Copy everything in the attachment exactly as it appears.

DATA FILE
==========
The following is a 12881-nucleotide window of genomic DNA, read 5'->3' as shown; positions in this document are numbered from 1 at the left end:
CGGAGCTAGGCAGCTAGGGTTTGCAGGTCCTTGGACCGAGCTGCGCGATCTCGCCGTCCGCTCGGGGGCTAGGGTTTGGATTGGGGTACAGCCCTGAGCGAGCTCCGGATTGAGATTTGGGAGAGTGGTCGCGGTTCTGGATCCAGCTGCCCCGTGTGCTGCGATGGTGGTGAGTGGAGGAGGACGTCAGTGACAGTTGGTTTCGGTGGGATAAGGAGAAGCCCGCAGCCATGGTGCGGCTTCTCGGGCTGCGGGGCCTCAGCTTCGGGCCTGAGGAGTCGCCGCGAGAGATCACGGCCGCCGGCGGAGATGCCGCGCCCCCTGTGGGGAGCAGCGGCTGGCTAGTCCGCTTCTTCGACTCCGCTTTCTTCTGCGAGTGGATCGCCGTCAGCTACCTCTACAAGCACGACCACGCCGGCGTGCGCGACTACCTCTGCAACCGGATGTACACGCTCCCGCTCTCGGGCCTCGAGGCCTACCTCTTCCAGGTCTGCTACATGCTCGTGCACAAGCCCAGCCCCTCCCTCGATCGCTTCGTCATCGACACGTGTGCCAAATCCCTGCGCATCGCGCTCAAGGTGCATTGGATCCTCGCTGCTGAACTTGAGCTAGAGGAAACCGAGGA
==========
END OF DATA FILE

The following is a 12881-nucleotide window of genomic DNA, read 5'->3' as shown; positions in this document are numbered from 1 at the left end:
CGGAGCTAGGCAGCTAGGGTTTGCAGGTCCTTGGACCGAGCTGCGCGATCTCGCCGTCCGCTCGGGGGCTAGGGTTTGGATTGGGGTACAGCCCTGAGCGAGCTCCGGATTGAGATTTGGGAGAGTGGTCGCGGTTCTGGATCCAGCTGCCCCGTGTGCTGCGATGGTGGTGAGTGGAGGAGGACGTCAGTGACAGTTGGTTTCGGTGGGATAAGGAGAAGCCCGCAGCCATGGTGCGGCTTCTCGGGCTGCGGGGCCTCAGCTTCGGGCCTGAGGAGTCGCCGCGAGAGATCACGGCCGCCGGCGGAGATGCCGCGCCCCCTGTGGGGAGCAGCGGCTGGCTAGTCCGCTTCTTCGACTCCGCTTTCTTCTGCGAGTGGATCGCCGTCAGCTACCTCTACAAGCACGACCACGCCGGCGTGCGCGACTACCTCTGCAACCGGATGTACACGCTCCCGCTCTCGGGCCTCGAGGCCTACCTCTTCCAGGTCTGCTACATGCTCGTGCACAAGCCCAGCCCCTCCCTCGATCGCTTCGTCATCGACACGTGTGCCAAATCCCTGCGCATCGCGCTCAAGGTGCATTGGATCCTCGCTGCTGAACTTGAGCTAGAGGAAACCGAGGA